Soldiers tasked with disinfecting care homes in Spain find ABANDONED corpses

Spanish soldiers have found dead and dying people abandoned in multiple care homes after the army was called in to disinfect the properties over coronavirus fears. 

Spain’s defence minister Margarita Robles said the military had found ‘some old people completely abandoned, sometimes even dead in their beds’. 

Some people’s bodies have been found in the same homes as loved ones who were still alive, Spanish media says. 

Reports say that some care home staff had been sent home after virus outbreaks were detected at the properties, making it likely that elderly residents were infected.  

Spain’s general prosecutor has launched an investigation as authorities promised to be ‘strict and inflexible’ about safeguarding older people. 

The virus death toll in Spain surged to 2,182 on Monday after another 462 people died within 24 hours, according to health ministry figures. 

Spain’s 33,089 cases make it the third-biggest virus cluster after China and Italy, and officials warn that cases will continue to rise in the coming days.  

Members of Spain's Military Emergency Unit walk with special equipment to disinfect areas to prevent the spread of coronavirus

Members of Spain's Military Emergency Unit walk with special equipment to disinfect areas to prevent the spread of coronavirus

Members of Spain’s Military Emergency Unit walk with special equipment to disinfect areas to prevent the spread of coronavirus

Members of Spain's Military Emergency Unit attend the Palacio de Hielo mall in Madrid last night which will be used as a morgue to store dead bodies of coronavirus victims

Members of Spain's Military Emergency Unit attend the Palacio de Hielo mall in Madrid last night which will be used as a morgue to store dead bodies of coronavirus victims

Members of Spain’s Military Emergency Unit attend the Palacio de Hielo mall in Madrid last night which will be used as a morgue to store dead bodies of coronavirus victims

A military team enters the Abando Indalecio Prieto Renfe station in Bilbao to disinfect it due to the coronavirus crisis yesterday

A military team enters the Abando Indalecio Prieto Renfe station in Bilbao to disinfect it due to the coronavirus crisis yesterday

A military team enters the Abando Indalecio Prieto Renfe station in Bilbao to disinfect it due to the coronavirus crisis yesterday

The Spanish military were mobilised to focus on elderly care homes towards the end of last week.

State prosecutors have already announced they are investigating a Madrid care home where 17 people had died. 

Regional health chiefs confirmed yesterday that 21 people had died at a care home in Alcoy near Alicante identified as Domus Vi.

The places where bodies have been found ‘abandoned’ have not been identified.

Spain’s Defence Minister Margarita Robles told a prime-time Spanish TV programme: ‘The army, during some visits, has seen elderly people absolutely abandoned, if not dead in their beds.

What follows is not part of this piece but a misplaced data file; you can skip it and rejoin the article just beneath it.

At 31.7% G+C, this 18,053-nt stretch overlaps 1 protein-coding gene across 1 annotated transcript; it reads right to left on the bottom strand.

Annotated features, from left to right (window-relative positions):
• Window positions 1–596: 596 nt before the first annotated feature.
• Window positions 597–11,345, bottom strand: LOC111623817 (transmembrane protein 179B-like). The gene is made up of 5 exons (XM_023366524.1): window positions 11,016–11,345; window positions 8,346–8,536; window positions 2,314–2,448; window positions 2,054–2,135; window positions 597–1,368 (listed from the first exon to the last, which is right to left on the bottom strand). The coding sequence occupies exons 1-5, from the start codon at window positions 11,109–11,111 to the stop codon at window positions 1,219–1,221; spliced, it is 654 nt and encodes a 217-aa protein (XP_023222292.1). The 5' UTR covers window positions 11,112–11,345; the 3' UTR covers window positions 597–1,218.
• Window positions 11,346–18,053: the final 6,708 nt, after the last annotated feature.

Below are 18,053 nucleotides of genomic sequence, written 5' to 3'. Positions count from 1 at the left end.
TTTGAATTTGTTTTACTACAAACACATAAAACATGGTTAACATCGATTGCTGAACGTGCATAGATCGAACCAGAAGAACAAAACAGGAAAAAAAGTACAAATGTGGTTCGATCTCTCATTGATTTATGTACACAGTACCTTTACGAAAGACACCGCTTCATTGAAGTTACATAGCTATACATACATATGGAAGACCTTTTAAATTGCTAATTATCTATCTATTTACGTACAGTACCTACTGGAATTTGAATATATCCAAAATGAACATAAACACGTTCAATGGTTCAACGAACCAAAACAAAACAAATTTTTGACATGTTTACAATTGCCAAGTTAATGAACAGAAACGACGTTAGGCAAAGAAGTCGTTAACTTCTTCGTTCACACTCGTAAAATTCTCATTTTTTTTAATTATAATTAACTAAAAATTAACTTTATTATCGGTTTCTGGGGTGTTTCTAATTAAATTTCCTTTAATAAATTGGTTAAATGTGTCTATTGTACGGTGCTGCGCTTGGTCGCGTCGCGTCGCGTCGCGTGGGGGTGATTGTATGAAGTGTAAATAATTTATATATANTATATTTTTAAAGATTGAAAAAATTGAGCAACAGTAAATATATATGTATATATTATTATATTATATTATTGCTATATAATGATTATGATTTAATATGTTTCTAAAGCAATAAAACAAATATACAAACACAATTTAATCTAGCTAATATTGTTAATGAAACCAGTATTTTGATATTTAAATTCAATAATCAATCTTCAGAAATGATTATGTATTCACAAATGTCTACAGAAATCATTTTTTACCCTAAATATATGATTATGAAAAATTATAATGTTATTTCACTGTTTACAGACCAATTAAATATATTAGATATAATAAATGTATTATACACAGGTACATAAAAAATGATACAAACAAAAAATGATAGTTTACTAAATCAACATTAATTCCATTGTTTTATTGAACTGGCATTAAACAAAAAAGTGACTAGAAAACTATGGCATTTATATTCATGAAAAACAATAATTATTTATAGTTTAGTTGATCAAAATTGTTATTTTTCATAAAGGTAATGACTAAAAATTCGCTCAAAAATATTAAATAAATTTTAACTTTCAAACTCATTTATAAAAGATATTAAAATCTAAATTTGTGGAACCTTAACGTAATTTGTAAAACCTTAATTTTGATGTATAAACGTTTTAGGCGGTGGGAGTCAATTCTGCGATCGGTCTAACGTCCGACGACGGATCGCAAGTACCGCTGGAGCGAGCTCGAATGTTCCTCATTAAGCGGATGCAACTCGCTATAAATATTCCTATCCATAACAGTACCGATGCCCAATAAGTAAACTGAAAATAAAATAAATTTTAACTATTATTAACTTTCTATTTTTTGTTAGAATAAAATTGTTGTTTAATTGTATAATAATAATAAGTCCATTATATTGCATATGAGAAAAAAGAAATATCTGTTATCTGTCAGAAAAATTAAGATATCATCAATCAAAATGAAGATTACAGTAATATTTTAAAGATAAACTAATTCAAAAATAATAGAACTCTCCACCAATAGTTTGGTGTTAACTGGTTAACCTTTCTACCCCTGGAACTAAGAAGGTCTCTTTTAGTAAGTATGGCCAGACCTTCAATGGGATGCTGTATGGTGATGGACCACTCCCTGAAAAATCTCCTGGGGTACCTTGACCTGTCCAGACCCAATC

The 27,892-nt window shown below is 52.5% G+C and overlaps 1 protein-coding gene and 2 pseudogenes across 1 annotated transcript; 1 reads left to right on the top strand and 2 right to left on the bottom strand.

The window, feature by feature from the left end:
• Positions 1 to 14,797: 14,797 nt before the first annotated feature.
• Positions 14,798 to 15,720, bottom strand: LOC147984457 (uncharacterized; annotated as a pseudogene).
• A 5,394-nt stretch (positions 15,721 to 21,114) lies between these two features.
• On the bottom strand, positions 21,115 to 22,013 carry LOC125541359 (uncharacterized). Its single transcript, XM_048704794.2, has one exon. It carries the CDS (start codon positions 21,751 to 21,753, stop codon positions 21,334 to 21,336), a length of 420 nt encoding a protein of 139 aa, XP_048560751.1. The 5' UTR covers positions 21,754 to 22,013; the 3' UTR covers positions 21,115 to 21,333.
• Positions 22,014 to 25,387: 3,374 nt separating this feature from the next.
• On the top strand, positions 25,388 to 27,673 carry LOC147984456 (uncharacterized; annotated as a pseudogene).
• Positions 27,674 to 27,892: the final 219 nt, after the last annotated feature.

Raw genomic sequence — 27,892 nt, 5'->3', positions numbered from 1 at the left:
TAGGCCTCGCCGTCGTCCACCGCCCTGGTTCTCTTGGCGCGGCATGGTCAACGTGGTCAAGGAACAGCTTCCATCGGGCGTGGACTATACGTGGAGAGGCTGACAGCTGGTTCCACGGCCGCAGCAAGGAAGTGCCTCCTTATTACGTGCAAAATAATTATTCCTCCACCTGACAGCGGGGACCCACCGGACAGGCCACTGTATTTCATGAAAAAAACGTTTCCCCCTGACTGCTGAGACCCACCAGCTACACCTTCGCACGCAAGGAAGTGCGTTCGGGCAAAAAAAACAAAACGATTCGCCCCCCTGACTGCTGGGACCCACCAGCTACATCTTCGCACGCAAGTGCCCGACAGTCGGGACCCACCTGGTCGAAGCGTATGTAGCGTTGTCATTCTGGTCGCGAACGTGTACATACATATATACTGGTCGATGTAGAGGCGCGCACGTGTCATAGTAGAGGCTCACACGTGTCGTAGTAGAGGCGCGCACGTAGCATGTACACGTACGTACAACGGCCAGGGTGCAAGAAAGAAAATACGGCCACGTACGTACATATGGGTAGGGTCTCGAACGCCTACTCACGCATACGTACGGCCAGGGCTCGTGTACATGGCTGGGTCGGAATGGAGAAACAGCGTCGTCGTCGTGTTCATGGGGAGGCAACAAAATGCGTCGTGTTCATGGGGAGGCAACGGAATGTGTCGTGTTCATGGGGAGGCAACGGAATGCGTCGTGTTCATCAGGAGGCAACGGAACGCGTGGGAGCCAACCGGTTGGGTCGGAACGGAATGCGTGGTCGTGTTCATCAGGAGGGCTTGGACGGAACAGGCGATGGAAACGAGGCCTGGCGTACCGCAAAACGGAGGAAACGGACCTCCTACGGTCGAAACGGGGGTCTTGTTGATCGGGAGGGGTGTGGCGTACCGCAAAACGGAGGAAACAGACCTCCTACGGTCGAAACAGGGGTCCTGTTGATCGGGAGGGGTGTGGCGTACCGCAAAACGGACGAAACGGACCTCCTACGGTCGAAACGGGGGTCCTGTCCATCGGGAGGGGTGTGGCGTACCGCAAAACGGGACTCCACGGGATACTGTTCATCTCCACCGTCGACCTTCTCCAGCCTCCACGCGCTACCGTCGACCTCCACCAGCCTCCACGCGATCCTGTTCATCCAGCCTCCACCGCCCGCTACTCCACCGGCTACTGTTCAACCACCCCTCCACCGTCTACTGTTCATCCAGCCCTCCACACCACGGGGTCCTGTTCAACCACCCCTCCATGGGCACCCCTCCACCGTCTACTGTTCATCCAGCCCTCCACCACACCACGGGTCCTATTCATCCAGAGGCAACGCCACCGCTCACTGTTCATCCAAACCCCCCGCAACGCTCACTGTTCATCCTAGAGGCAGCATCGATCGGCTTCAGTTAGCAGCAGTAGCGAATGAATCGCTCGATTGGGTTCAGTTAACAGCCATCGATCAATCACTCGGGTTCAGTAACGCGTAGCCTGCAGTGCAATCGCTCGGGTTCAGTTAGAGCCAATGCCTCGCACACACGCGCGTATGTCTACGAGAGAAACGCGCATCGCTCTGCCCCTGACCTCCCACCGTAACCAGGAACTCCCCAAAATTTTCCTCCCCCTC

‘We are going to be strict and inflexible when dealing with the way old people are treated in these residences.’ 

Coronavirus has infected more than 33,000 and killed 2,200 in Spain alone. Pictured: Members of Spain's Military Emergency Unit with specialist disinfectant equiptment

Coronavirus has infected more than 33,000 and killed 2,200 in Spain alone. Pictured: Members of Spain's Military Emergency Unit with specialist disinfectant equiptment

Coronavirus has infected more than 33,000 and killed 2,200 in Spain alone. Pictured: Members of Spain’s Military Emergency Unit with specialist disinfectant equiptment

Soldiers tasked with disinfecting care homes in Spain as part of measures to slow the spread of coronavirus are discovering abandoned bodies. Pictured: Soldiers disinfected a shopping mall which will be used as a morgue

Soldiers tasked with disinfecting care homes in Spain as part of measures to slow the spread of coronavirus are discovering abandoned bodies. Pictured: Soldiers disinfected a shopping mall which will be used as a morgue

Soldiers tasked with disinfecting care homes in Spain as part of measures to slow the spread of coronavirus are discovering abandoned bodies. Pictured: Soldiers disinfected a shopping mall which will be used as a morgue

Insisting that the great majority of elderly care homes did a proper job of caring properly for their residents, she added: ‘The full weight of the law will be brought to bear on those who don’t fulfil their obligations.’ 

Those who have died are mainly people over 70 and particularly the over-80s, health ministry spokeswoman Maria Jose Sierra said.

‘Nearly 70 percent of patients placed in intensive care units are more than 60 years old,’ she added. 

Under coronavirus protocols, health workers have been instructed to leave bodies in place in suspected Covid-19 deaths until the arrival of a doctor. But given the upsurge in deaths, the delay can be lengthy.